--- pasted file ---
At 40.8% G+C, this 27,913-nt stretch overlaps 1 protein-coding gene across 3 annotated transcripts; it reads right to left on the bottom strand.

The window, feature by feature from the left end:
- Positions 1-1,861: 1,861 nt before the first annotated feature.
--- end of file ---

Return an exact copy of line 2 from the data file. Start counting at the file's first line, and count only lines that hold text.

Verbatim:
The window, feature by feature from the left end: